Nike Is Recovering Faster Than Its Rivals Amid the Pandemic — Here’s Why

Samantha McDonald

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Several analysts are bullish on Nike Inc. ahead of its fourth-quarter financial report set for release at Thursday’s market close.

The sportswear giant, which is forecasted to notch earnings of 9 cents per share and revenues of $7.53 billion, has seen its price target raised by multiple analysts despite a predicted hit from the coronavirus pandemic — largely attributed to its digital prowess, continued product innovation and hard-hitting marketing messages.

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“Nike is the preferred athletic apparel brand across gender, all ages and income levels,” added Cowen analyst John Kernan, who raised his price target on the company from $85 to $110. “It continues to build a moat around its brand through category offense, innovation and cultivating digital connections with consumers.”

According to Susquehanna Financial Group LLLP analyst Sam Poser, the company is predicted to see a short-lived weakness in its wholesale business as retail partners like Dick’s Sporting Goods, Foot Locker and Shoe Carnival open back up their stores. And while its e-commerce sales helped offset brick-and-mortar closures, Nike’s digital-first push over the past several years has also proven to be “prudent” as the fears over the outbreak continue to keep consumers indoors and drive them online.

“Nike is recovering faster than nearly any company in our coverage universe,” said Poser, who increased his price target on the brand from $100 to $130. “Major economic disruptions lead the strongest brands and companies to cement their dominant market position, and the COVID-19 crisis has been no exception. Nike is emerging from the crisis in a position of strength.”

A month ago, Nike announced expectations of a material impact on its fourth-quarter business in North America, Europe and Asia. However, the Beaverton, Ore.-based company had taken the proactive moves of temporarily shutting down its outposts early and engaging with customers through its digital channels.

What’s more, Nike employed a so-called “playbook” of its learnings from China — where the outbreak originated in December — to inform the rest of its global business: It connected with consumers through its apps and digital platforms, as well as offered free workouts on its Nike Training Club Premium subscription app. It has also been able to capitalize on the mid-April to mid-May airing of “The Last Dance,” a 10-episode docuseries centered around the career of brand ambassador Michael Jordan, with three Jordan sneaker releases.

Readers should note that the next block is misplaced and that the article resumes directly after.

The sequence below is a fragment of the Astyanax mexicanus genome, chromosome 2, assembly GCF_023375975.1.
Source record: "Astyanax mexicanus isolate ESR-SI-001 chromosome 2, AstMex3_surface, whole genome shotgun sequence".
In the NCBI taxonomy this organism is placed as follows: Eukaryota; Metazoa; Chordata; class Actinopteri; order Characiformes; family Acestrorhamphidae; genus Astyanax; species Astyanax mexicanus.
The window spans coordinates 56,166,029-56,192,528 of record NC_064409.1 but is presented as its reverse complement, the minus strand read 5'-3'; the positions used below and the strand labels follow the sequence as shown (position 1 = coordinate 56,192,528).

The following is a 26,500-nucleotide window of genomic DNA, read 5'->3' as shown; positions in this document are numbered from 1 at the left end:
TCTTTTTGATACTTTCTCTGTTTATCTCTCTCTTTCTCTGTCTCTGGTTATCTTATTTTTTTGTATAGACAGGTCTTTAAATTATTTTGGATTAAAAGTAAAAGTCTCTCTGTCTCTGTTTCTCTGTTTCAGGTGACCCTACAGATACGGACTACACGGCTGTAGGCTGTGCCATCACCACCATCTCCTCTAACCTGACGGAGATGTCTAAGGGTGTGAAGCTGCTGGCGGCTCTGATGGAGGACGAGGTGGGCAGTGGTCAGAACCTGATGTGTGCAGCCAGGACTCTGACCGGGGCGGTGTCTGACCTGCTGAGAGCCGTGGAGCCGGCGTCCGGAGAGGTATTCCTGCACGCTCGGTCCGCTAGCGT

“Nike continues to be one of the most innovative companies with strategy and product; the brand resonates with consumers,” said Jane Hali, founder and CEO of retail investment research firm Jane Hali & Associates LLC. (She gave the brand a neutral rating for the fourth quarter, with a positive trend in the long term.) There is “strength in the Nike product lines across men’s and women’s,” she added.

Over the past couple months, the athletic behemoth has also delivered inspirational and powerful social media and ad messages — from a campaign encouraging Americans to stay home to prevent the spread of the coronavirus to a video condemning racial injustice amid national unrest spurred by the death of George Floyd. It has also launched philanthropic initiatives, such as prototyping protective face masks for medical workers, as well as pledged a $40 million commitment over the next four years to “support the Black community in the U.S. on behalf of the Nike, Jordan and Converse brands.”

In the year-to-date, Nike’s stock has dropped only 2% to $100.

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